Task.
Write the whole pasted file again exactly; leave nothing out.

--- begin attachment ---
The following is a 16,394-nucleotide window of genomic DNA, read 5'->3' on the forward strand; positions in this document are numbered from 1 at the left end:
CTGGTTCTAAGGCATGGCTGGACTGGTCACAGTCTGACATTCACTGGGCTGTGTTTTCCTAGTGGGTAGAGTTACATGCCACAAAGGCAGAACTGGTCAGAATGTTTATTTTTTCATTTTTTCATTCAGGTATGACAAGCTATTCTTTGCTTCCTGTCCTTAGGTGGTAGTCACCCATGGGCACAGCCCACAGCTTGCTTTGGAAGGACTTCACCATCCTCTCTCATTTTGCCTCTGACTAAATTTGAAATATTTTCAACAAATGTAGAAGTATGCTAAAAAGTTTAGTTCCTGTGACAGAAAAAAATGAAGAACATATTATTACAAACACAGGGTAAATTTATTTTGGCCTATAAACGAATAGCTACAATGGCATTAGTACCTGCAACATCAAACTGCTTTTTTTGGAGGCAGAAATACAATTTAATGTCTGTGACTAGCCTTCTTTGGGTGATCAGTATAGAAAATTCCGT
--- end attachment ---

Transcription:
The following is a 16,394-nucleotide window of genomic DNA, read 5'->3' on the forward strand; positions in this document are numbered from 1 at the left end:
CTGGTTCTAAGGCATGGCTGGACTGGTCACAGTCTGACATTCACTGGGCTGTGTTTTCCTAGTGGGTAGAGTTACATGCCACAAAGGCAGAACTGGTCAGAATGTTTATTTTTTCATTTTTTCATTCAGGTATGACAAGCTATTCTTTGCTTCCTGTCCTTAGGTGGTAGTCACCCATGGGCACAGCCCACAGCTTGCTTTGGAAGGACTTCACCATCCTCTCTCATTTTGCCTCTGACTAAATTTGAAATATTTTCAACAAATGTAGAAGTATGCTAAAAAGTTTAGTTCCTGTGACAGAAAAAAATGAAGAACATATTATTACAAACACAGGGTAAATTTATTTTGGCCTATAAACGAATAGCTACAATGGCATTAGTACCTGCAACATCAAACTGCTTTTTTTGGAGGCAGAAATACAATTTAATGTCTGTGACTAGCCTTCTTTGGGTGATCAGTATAGAAAATTCCGT